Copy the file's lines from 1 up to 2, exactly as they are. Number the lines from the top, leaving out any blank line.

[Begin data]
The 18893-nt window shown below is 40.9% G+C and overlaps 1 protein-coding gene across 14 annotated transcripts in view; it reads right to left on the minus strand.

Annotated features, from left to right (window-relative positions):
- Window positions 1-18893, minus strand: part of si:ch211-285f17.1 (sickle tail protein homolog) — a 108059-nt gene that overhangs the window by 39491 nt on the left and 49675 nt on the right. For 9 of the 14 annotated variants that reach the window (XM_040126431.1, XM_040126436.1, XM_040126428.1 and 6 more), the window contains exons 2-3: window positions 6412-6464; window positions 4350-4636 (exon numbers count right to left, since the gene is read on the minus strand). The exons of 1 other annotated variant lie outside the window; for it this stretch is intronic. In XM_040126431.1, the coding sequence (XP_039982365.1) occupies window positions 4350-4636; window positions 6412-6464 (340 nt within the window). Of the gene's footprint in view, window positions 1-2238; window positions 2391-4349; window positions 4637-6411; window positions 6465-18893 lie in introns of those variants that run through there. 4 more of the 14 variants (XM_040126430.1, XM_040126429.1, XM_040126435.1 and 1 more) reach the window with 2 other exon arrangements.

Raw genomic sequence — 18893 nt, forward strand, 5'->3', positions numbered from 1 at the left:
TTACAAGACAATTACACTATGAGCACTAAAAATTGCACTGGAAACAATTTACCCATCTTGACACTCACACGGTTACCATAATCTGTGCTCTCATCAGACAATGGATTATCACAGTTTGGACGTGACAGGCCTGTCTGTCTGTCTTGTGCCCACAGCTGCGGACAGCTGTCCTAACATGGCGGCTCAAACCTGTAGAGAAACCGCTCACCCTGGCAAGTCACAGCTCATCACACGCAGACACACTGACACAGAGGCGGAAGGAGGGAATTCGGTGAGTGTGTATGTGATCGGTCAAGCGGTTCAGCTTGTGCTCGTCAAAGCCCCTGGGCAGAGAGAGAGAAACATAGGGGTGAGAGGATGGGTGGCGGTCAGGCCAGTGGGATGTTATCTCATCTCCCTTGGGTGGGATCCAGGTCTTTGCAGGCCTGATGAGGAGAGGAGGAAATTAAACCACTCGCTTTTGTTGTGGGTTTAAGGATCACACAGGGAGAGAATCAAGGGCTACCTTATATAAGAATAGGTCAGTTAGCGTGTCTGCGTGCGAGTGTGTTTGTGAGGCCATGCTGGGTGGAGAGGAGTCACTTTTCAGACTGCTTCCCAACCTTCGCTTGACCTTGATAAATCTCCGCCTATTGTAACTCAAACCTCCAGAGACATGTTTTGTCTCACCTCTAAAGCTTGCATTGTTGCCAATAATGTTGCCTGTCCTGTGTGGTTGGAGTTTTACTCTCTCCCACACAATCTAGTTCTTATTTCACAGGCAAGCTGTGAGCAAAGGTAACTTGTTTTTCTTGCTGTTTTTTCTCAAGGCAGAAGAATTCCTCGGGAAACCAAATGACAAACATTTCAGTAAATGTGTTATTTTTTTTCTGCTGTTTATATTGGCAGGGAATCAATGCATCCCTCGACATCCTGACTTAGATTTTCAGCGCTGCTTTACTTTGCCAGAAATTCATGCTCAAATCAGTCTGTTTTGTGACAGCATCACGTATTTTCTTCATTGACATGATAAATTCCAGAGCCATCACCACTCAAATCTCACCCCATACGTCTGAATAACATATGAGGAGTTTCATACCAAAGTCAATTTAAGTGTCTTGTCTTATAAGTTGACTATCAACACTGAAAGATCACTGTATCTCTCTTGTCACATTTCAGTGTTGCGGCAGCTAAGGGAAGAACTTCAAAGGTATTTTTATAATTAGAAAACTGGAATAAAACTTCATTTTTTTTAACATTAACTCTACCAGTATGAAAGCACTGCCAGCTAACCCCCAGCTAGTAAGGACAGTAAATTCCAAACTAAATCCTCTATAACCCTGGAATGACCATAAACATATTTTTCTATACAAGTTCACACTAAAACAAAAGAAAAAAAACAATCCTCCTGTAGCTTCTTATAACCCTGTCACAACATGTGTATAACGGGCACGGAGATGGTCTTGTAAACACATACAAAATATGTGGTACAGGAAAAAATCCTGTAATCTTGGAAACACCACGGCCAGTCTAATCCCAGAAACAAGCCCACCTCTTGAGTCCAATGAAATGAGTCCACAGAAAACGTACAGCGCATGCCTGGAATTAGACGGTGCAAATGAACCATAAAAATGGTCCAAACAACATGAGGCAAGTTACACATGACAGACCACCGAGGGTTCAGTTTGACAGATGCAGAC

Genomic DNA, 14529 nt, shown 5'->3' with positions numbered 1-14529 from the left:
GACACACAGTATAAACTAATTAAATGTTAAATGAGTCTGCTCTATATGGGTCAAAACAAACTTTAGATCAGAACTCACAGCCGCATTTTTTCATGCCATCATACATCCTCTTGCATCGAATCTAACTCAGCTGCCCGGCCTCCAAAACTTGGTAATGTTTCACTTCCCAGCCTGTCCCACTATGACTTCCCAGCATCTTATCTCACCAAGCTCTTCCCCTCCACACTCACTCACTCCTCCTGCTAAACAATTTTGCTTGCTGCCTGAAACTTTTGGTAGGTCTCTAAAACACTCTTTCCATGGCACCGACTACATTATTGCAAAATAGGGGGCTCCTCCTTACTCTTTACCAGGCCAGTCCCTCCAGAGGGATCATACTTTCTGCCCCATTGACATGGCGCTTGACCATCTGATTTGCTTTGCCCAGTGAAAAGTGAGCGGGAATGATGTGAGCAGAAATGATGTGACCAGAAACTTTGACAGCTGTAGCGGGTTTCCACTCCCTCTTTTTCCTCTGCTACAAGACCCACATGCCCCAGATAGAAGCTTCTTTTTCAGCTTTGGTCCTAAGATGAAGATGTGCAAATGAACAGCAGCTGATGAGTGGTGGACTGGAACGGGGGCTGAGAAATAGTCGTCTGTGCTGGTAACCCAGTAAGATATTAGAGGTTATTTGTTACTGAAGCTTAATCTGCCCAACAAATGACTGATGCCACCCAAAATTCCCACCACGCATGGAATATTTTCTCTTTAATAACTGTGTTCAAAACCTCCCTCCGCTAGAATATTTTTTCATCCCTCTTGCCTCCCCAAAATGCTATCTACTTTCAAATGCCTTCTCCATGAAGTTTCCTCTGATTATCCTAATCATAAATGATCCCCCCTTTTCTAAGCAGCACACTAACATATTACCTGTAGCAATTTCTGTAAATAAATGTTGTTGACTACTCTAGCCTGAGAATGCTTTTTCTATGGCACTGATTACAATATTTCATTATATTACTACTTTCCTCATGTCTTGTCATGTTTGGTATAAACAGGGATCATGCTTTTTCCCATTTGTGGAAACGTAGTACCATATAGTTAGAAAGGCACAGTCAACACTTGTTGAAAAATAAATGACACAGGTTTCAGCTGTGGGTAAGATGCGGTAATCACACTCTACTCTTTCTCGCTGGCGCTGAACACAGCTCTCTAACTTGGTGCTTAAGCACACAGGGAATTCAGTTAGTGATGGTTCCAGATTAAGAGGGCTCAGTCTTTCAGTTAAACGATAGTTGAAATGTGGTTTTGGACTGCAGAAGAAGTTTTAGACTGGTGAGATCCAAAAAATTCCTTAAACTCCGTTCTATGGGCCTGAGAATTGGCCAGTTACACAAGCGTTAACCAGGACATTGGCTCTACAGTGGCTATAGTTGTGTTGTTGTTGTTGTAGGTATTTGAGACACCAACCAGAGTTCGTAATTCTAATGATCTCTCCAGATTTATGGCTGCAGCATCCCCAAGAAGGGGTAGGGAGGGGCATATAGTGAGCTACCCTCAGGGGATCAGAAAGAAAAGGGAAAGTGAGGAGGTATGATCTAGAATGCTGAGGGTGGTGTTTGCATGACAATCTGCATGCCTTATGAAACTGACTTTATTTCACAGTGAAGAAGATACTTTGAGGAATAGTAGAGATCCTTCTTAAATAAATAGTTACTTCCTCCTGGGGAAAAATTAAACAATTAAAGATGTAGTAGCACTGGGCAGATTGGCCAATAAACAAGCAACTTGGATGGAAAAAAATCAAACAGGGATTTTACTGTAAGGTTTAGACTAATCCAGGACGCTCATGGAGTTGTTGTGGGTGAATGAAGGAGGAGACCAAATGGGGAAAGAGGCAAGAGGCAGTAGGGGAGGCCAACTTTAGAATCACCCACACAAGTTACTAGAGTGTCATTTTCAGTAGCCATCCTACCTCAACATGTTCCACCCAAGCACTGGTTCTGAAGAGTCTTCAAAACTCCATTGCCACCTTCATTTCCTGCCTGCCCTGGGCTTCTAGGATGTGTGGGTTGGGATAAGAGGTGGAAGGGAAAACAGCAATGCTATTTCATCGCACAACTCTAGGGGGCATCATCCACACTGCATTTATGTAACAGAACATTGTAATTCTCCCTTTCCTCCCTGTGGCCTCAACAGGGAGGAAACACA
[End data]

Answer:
The 18893-nt window shown below is 40.9% G+C and overlaps 1 protein-coding gene across 14 annotated transcripts in view; it reads right to left on the minus strand.

Annotated features, from left to right (window-relative positions):